So we’ve cruised to Alaska. Seen amazing sites. Glaciers, whales, dolphins, bears, mountains, America’s Fjords in both BC and Alaska. And yet, we’ve really only scratched the surface. We had the odd mechanical issues. Overcame those. And a floatplane dropped us back on the boat after a week in the lower 48 at a family campout in Idaho. (For details on the Summer of Indy, see us on Facebook).
But now comes that time to turn for home.
There are a lot of emotions, issues and questions that go along with that moment. First, since we changed the transmission, and that took some slight adjusting of engine position. But even slight change means new sounds…and questions. Did we do it correctly? The boat, systems, engine and new transmission are running fine. But I know, and this is Dan speaking, that I’m going to be worrying about the engine/transmission systems as we go South. It’s not going to ruin my trip, but I want to have 100% confidence. I’m running about 95% at the moment. Despite the technical issues, Karin was quite sad to leave Alaska with so much yet to see.
It was odd to arrive back in Ketchikan almost 7 weeks after arriving in Alaska. We’ve seen so much, developed a few opinions about places, and what can we say? Ketchikan is not our fav Alaska spot. You have to stop there to clear customs, and resupply. You do the odd laundry. This stop was different though as we couldn’t wait to get away…from the cruise ships and tourists mostly. Last time through, we did wander downtown. This time, the heck with that. It’s nothing but tourist traps and jewelry stores. Who goes on a cruise to Alaska, gets off, and goes jewelry shopping? I mean those boats have three jewelry stores aboard. Whatever.
We couldn’t wait to point South for Foggy Bay….and Dixon Entrance…the US/BC border. Did I mention we were heading for Foggy Bay. Man! You hear about fog in late summer up here….and we found it as soon as we started heading South. It was foggy out of Thorne Bay where we had stashed the boat while in Idaho….and it only cleared as we were in the channel approaching Ketchikan. Then leaving Ketchikan….it was foggy most of the way to Foggy Bay. And it was supposed to have a little clearing wind on the border. But that never showed up, and it was light wind (no sailing) and fog all the way across the border. It only cleared up in Venn Passage, just 7 or so miles from Prince Rupert.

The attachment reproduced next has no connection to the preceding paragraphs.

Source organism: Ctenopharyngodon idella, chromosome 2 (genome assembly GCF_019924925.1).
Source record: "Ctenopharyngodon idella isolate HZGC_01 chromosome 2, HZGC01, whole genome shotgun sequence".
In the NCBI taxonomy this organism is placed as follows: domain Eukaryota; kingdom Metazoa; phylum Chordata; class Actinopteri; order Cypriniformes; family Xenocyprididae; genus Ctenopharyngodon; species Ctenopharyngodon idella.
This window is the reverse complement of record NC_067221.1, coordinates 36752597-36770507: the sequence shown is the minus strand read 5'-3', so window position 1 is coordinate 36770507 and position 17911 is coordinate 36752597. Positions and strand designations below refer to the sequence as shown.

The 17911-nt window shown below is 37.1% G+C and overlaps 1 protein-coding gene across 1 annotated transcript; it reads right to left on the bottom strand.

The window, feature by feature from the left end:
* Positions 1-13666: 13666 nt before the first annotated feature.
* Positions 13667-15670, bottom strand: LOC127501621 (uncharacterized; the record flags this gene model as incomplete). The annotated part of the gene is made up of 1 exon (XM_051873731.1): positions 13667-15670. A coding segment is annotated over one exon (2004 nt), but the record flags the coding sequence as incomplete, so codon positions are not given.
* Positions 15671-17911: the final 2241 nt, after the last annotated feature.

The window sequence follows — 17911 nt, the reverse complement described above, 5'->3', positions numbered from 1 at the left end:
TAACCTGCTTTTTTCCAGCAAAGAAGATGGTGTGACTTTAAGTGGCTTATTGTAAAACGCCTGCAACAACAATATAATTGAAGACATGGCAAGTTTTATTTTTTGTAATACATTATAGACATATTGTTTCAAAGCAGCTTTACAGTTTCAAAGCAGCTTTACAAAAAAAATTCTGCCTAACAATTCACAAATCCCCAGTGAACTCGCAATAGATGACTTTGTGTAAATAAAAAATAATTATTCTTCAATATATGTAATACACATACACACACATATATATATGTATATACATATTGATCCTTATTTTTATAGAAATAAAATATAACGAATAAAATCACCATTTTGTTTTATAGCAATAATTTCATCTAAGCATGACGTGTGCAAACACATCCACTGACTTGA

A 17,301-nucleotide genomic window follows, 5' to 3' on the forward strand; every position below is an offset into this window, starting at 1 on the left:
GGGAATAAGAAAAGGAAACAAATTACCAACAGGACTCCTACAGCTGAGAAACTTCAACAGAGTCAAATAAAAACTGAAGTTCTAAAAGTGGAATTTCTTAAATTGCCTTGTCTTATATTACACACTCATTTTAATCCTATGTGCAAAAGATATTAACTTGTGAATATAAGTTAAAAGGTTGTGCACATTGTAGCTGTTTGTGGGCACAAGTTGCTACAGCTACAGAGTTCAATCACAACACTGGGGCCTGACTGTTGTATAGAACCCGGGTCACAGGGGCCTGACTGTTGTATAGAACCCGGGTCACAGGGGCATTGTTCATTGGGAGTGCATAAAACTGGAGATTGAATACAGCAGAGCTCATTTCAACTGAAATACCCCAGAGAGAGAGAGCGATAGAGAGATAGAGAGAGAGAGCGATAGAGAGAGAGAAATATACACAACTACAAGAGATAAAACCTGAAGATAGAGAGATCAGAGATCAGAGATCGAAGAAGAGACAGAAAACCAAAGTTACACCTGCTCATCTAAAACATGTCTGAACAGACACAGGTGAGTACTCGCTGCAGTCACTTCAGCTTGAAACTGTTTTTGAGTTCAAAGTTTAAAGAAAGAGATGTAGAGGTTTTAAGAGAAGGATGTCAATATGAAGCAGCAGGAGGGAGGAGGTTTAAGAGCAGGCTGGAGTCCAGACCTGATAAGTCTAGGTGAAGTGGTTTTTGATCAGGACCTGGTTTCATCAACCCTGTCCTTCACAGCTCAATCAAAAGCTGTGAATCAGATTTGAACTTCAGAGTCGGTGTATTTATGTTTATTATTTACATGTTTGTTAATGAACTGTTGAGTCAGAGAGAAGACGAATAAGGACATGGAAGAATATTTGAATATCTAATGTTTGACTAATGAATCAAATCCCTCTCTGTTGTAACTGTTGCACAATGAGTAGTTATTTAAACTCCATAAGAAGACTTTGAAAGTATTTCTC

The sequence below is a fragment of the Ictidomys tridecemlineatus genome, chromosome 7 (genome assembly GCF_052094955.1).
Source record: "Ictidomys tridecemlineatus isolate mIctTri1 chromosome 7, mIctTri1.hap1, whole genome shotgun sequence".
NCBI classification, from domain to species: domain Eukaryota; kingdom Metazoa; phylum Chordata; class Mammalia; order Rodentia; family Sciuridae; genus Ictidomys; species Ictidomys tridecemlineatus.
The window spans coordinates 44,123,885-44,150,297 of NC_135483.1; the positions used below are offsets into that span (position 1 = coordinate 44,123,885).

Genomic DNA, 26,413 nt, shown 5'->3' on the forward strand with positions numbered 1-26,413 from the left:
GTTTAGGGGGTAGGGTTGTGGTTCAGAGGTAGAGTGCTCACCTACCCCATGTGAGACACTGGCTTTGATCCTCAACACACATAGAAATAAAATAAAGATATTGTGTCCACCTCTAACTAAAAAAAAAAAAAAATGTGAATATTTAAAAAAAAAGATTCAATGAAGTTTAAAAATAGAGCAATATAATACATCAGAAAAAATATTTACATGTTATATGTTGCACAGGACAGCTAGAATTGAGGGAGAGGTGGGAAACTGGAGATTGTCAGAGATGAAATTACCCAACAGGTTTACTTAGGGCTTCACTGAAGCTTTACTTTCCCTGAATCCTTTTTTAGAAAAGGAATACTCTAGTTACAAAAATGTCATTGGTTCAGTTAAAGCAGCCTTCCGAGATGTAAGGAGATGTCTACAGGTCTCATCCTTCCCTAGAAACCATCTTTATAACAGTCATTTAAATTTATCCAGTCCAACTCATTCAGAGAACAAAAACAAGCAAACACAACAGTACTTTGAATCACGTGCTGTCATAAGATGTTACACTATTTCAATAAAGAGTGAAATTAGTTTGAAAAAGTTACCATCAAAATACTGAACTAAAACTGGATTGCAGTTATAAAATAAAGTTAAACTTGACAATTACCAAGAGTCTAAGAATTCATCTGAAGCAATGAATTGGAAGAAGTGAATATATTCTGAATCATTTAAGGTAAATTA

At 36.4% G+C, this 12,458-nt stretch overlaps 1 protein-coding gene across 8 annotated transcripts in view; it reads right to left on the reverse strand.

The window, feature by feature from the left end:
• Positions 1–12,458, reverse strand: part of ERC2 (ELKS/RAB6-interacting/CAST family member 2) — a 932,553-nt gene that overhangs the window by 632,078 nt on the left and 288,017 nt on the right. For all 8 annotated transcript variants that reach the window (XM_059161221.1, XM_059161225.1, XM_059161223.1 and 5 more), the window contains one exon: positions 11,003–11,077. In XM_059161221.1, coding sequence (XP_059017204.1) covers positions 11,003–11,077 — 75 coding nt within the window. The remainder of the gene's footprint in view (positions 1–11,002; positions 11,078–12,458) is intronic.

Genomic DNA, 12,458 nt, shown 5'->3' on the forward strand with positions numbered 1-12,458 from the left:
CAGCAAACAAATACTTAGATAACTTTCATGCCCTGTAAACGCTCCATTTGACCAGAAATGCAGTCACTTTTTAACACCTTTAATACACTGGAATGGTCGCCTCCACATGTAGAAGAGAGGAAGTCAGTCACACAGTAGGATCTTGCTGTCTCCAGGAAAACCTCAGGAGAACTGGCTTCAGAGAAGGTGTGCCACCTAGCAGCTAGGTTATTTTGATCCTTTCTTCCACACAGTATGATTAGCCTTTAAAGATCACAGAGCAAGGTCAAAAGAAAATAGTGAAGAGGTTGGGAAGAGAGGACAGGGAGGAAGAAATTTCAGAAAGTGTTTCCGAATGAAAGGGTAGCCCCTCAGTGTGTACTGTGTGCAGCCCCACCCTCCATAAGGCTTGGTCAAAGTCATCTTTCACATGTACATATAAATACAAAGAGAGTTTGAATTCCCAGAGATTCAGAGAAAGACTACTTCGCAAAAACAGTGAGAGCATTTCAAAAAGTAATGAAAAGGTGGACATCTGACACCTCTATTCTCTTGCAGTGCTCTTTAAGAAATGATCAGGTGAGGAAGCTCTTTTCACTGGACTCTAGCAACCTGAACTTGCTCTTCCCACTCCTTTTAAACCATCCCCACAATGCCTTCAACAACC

A little word about Prince Rupert again. As I said, we’ve developed “opinions”. Of the towns we’ve come to in Alaska and Northern BC…the Prince Rupert is one of the best. It’s pretty. It has lots to see and do. It has all the resupply you need….and very close to the marinas where visitors stay. There are great restaurants and a good brewery. And there aren’t many cruise ships that stop by, and those that do are smaller.
So now we head South, down into the long channels that make up this part of the coast. We’re making a point of staying in different anchorages, mostly, that we did on the way up to see more of what’s here….and note where we want to come back.
Did I mention fog? Yeah, we’re finding that here too. But is usually clears out in the afternoon sun. So one system on the boat that is getting a workout is the radar….and yes…these new radar systems really work well. (Thank you B&G/Simrad). It’s nice to be able to see boats big and small coming at you in the gray mists.
One thing that we didn’t have on the way North were horse flies and hornets/bees. After July 1st as it started warming up, so did the bugs. We have bug screens for our three hatches, and screens on all our opening port lights. What we really needed was netted panels for our cockpit enclosure. So we sent a note to the good folks at Iverson’s, and behold, they make these too! When we get back home we can mail our panels that we want to have netted panels made for and they’ll send them all back to us with the snaps and zippers all matched so they are interchangeable. Sailors, this is a must! In the meantime, we have used our bug zapper with relish.